Early Childhood

Early Education Advocates Fighting for Priority in Federal Budget

By Christina A. Samuels — March 28, 2017 3 min read
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When the Trump administration released its budget blueprint earlier this month, it noted that early care and education ranked among its “highest priorities.” But the federal preschool program Head Start was a notable omission in the few pages devoted to the U.S. Department of Health and Human Services, which oversees Head Start.

A complete budget proposal is due from the administration in May. And Congress, which controls the federal purse strings, often follows its own priorities—even if they differ from those laid out by a presidential administration.

Keeping that in mind, early-childhood advocates are gearing up to make sure their issues are at the forefront when lawmakers start making tough spending decisions, and they’re drawing attention to the bipartisan support that early-learning programs have garnered.

For example, on March 16, the same day that the Trump budget outline was released, the House panel that oversees HHS conducted a hearing on “investing in the future.” Rep. Tom Cole, a Republican from Oklahoma and the chairman of the subcommittee, started the session with praise for public investment in early-childhood education. “High-quality early-learning programs are the starting point to closing the achievement gap,” he said. “These critical programs, combined with high-performing K-12 schools ... can provide the foundation for students to become successful leaders of the next generation.”

The hearing was a bright spot in the midst of the “disconcerting news” generation by the Trump budget outline, said Yasmina Vinci, the executive director of the National Head Start Association, in a statement. The hearing reflects the subcommittee’s “continued commitment to ensuring every child has the opportunity to pursue the American Dream—regardless of circumstance at birth.”

In September, Head Start revamped its performance standards, cutting red tape and setting a goal for all Head Start centers to offer a full school day and year. To implement the program expansion without cutting slots for children, Head Start would need a funding increase of about $1 billion over its current $8.6 billion budget. The new rules allow the expansion plans to be held off at the discretion of the HHS secretary.

Working for Continued Home Visiting Funding

Supporters of home visiting are also hoping that Congress will reauthorize their program. The Maternal, Infant, and Early Childhood Home Visiting program was originally funded at $1.5 billion for five years through the Affordable Care Act. It was renewed in 2015 for two years and $800 million when it was added to a Medicare doctor-payment bill.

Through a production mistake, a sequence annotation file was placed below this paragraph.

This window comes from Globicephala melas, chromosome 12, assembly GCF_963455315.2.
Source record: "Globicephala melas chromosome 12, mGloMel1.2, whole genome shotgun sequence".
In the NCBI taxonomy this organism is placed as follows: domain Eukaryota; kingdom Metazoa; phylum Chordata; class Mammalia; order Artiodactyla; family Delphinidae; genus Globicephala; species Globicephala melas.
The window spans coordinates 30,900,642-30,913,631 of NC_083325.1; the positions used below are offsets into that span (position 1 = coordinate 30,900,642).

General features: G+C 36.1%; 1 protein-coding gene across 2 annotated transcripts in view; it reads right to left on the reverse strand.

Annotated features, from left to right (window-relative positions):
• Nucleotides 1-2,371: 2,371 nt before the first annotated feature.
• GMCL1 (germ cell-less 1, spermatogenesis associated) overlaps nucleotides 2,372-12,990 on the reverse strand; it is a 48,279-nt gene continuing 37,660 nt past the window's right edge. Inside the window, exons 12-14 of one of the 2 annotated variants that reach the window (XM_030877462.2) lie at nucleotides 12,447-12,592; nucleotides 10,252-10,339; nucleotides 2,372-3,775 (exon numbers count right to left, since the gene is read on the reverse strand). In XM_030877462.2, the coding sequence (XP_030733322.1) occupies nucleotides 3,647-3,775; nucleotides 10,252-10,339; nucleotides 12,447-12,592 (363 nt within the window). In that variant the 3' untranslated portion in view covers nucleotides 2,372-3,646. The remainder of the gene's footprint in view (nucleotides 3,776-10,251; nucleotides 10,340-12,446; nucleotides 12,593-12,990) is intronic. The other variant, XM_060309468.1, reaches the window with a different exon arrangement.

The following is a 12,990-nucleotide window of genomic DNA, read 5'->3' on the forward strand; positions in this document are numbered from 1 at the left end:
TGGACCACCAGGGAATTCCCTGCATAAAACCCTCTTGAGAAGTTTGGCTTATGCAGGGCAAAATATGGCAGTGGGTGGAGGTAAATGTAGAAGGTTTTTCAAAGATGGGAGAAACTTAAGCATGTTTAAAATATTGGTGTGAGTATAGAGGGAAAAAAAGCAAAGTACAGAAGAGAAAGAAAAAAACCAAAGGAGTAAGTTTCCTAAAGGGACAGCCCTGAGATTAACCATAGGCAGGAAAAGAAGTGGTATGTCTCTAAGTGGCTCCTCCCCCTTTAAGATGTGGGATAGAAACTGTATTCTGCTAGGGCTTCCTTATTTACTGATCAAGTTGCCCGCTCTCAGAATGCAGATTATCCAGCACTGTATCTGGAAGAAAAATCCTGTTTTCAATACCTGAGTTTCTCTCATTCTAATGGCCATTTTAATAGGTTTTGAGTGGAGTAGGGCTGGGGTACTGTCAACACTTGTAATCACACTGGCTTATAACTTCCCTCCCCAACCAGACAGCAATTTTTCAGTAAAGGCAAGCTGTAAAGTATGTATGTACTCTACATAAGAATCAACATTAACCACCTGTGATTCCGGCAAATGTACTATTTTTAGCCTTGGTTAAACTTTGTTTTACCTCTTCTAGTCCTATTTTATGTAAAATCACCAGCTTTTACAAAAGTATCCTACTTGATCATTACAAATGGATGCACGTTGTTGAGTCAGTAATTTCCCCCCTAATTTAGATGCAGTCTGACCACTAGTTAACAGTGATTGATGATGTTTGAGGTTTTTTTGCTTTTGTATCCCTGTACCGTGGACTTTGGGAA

That money is also about to run out, and a home-visiting coalition is now seeking a five-year reauthorization, with funding increases until the program reaches $800 million.

Home visiting offers in-person support to at-risk families. “Regular visits by caring, experienced professionals and trained peers can help parents turn their good intentions into good, solid parenting and coping skills,” said Karen Howard, vice president of early-childhood policy at First Focus and co-convener of the coalition.

The Trump budget blueprint does not mention home visiting, but the program is also one that has won bipartisan support. Rep. Kevin Brady, a Republican from Texas who is chairman of the powerful Ways and Means Committee, has called home visiting an evidence-based reform that works.

Working Early-Childhood into Tax Reform

Earlier this year, before the tax blueprint was released, a group of advocates worked together on a tax reform proposal that could make paying for high-quality child care more feasible for lower-income families.

The group is still supporting those ideas, but doesn’t want the idea of more direct funding to early-childhood programs to slip to the wayside, said Mark Shriver, the president of the Save the Children Action Network. The proposed cuts to HHS and to international development programs overseen by the State Department could be “catastrophic to families,” the network said.

But in an interview, Shriver said that it’s important to remember that no president’s proposed budget passes without changes.

“President Trump talked about making investments in America. This first budget blueprint or outline shortchanges poor kids and families all across America. But I think this is an outline. This is not going to be the final budget,” Shriver said. “Both the House and the Senate have a role, and I am hopeful that the final product will strengthen programs that work, and will move the country forward.”

A version of this news article first appeared in the Early Years blog.